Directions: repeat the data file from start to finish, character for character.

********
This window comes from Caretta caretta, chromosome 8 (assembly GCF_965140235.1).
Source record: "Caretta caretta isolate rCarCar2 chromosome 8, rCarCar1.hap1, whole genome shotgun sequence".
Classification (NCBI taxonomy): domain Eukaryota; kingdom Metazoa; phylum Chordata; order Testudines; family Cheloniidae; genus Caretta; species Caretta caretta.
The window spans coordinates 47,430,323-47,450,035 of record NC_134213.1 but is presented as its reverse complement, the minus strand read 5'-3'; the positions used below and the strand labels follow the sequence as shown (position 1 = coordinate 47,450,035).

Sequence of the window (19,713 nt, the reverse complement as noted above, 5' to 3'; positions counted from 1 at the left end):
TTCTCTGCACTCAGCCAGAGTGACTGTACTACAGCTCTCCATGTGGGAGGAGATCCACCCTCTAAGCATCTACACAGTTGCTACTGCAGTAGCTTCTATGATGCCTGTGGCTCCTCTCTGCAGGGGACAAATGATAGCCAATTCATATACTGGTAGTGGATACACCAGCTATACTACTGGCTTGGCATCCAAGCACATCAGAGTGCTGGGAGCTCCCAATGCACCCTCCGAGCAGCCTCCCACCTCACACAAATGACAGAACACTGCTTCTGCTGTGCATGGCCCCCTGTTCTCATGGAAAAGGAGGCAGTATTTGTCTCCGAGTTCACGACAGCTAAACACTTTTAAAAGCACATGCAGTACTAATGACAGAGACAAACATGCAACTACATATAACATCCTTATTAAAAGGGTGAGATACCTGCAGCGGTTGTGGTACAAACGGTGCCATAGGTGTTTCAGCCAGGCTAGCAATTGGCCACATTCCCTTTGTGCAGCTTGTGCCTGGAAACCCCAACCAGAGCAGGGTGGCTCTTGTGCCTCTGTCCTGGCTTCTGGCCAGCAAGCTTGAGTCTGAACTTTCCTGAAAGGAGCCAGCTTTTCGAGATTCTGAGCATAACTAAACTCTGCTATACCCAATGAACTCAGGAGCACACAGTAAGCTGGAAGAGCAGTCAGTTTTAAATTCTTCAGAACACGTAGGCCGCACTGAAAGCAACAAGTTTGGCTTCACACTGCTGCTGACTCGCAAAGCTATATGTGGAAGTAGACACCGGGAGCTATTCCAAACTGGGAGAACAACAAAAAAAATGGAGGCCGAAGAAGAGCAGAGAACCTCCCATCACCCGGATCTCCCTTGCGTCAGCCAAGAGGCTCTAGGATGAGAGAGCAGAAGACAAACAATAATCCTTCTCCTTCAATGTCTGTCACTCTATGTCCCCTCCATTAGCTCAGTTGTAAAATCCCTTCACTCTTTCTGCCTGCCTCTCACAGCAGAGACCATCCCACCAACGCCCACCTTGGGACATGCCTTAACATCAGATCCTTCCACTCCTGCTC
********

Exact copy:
This window comes from Caretta caretta, chromosome 8 (assembly GCF_965140235.1).
Source record: "Caretta caretta isolate rCarCar2 chromosome 8, rCarCar1.hap1, whole genome shotgun sequence".
Classification (NCBI taxonomy): domain Eukaryota; kingdom Metazoa; phylum Chordata; order Testudines; family Cheloniidae; genus Caretta; species Caretta caretta.
The window spans coordinates 47,430,323-47,450,035 of record NC_134213.1 but is presented as its reverse complement, the minus strand read 5'-3'; the positions used below and the strand labels follow the sequence as shown (position 1 = coordinate 47,450,035).

Sequence of the window (19,713 nt, the reverse complement as noted above, 5' to 3'; positions counted from 1 at the left end):
TTCTCTGCACTCAGCCAGAGTGACTGTACTACAGCTCTCCATGTGGGAGGAGATCCACCCTCTAAGCATCTACACAGTTGCTACTGCAGTAGCTTCTATGATGCCTGTGGCTCCTCTCTGCAGGGGACAAATGATAGCCAATTCATATACTGGTAGTGGATACACCAGCTATACTACTGGCTTGGCATCCAAGCACATCAGAGTGCTGGGAGCTCCCAATGCACCCTCCGAGCAGCCTCCCACCTCACACAAATGACAGAACACTGCTTCTGCTGTGCATGGCCCCCTGTTCTCATGGAAAAGGAGGCAGTATTTGTCTCCGAGTTCACGACAGCTAAACACTTTTAAAAGCACATGCAGTACTAATGACAGAGACAAACATGCAACTACATATAACATCCTTATTAAAAGGGTGAGATACCTGCAGCGGTTGTGGTACAAACGGTGCCATAGGTGTTTCAGCCAGGCTAGCAATTGGCCACATTCCCTTTGTGCAGCTTGTGCCTGGAAACCCCAACCAGAGCAGGGTGGCTCTTGTGCCTCTGTCCTGGCTTCTGGCCAGCAAGCTTGAGTCTGAACTTTCCTGAAAGGAGCCAGCTTTTCGAGATTCTGAGCATAACTAAACTCTGCTATACCCAATGAACTCAGGAGCACACAGTAAGCTGGAAGAGCAGTCAGTTTTAAATTCTTCAGAACACGTAGGCCGCACTGAAAGCAACAAGTTTGGCTTCACACTGCTGCTGACTCGCAAAGCTATATGTGGAAGTAGACACCGGGAGCTATTCCAAACTGGGAGAACAACAAAAAAAATGGAGGCCGAAGAAGAGCAGAGAACCTCCCATCACCCGGATCTCCCTTGCGTCAGCCAAGAGGCTCTAGGATGAGAGAGCAGAAGACAAACAATAATCCTTCTCCTTCAATGTCTGTCACTCTATGTCCCCTCCATTAGCTCAGTTGTAAAATCCCTTCACTCTTTCTGCCTGCCTCTCACAGCAGAGACCATCCCACCAACGCCCACCTTGGGACATGCCTTAACATCAGATCCTTCCACTCCTGCTC